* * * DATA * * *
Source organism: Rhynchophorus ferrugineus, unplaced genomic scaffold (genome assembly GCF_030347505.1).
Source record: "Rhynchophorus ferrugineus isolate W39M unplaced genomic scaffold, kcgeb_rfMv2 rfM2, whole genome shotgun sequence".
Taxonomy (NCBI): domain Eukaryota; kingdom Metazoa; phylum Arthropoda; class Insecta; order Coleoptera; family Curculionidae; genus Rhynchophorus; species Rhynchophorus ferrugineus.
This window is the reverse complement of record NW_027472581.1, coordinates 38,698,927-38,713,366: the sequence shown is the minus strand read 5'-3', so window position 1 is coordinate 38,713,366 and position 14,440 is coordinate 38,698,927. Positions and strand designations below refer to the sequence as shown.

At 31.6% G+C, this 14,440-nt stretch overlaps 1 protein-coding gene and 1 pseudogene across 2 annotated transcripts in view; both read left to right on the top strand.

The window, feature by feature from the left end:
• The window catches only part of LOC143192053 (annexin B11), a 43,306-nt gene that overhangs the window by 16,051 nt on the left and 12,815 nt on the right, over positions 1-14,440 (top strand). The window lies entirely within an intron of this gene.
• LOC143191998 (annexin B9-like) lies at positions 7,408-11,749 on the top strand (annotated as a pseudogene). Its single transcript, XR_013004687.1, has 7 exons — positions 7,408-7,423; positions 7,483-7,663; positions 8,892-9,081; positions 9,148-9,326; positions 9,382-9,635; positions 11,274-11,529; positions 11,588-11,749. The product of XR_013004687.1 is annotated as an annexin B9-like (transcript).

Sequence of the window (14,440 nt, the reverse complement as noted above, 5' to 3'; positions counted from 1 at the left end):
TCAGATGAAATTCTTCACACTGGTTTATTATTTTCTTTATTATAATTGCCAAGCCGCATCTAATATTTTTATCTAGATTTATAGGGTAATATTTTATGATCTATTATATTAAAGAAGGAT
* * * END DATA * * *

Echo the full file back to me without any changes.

Source organism: Rhynchophorus ferrugineus, unplaced genomic scaffold (genome assembly GCF_030347505.1).
Source record: "Rhynchophorus ferrugineus isolate W39M unplaced genomic scaffold, kcgeb_rfMv2 rfM2, whole genome shotgun sequence".
Taxonomy (NCBI): domain Eukaryota; kingdom Metazoa; phylum Arthropoda; class Insecta; order Coleoptera; family Curculionidae; genus Rhynchophorus; species Rhynchophorus ferrugineus.
This window is the reverse complement of record NW_027472581.1, coordinates 38,698,927-38,713,366: the sequence shown is the minus strand read 5'-3', so window position 1 is coordinate 38,713,366 and position 14,440 is coordinate 38,698,927. Positions and strand designations below refer to the sequence as shown.

At 31.6% G+C, this 14,440-nt stretch overlaps 1 protein-coding gene and 1 pseudogene across 2 annotated transcripts in view; both read left to right on the top strand.

The window, feature by feature from the left end:
• The window catches only part of LOC143192053 (annexin B11), a 43,306-nt gene that overhangs the window by 16,051 nt on the left and 12,815 nt on the right, over positions 1-14,440 (top strand). The window lies entirely within an intron of this gene.
• LOC143191998 (annexin B9-like) lies at positions 7,408-11,749 on the top strand (annotated as a pseudogene). Its single transcript, XR_013004687.1, has 7 exons — positions 7,408-7,423; positions 7,483-7,663; positions 8,892-9,081; positions 9,148-9,326; positions 9,382-9,635; positions 11,274-11,529; positions 11,588-11,749. The product of XR_013004687.1 is annotated as an annexin B9-like (transcript).

Sequence of the window (14,440 nt, the reverse complement as noted above, 5' to 3'; positions counted from 1 at the left end):
TCAGATGAAATTCTTCACACTGGTTTATTATTTTCTTTATTATAATTGCCAAGCCGCATCTAATATTTTTATCTAGATTTATAGGGTAATATTTTATGATCTATTATATTAAAGAAGGAT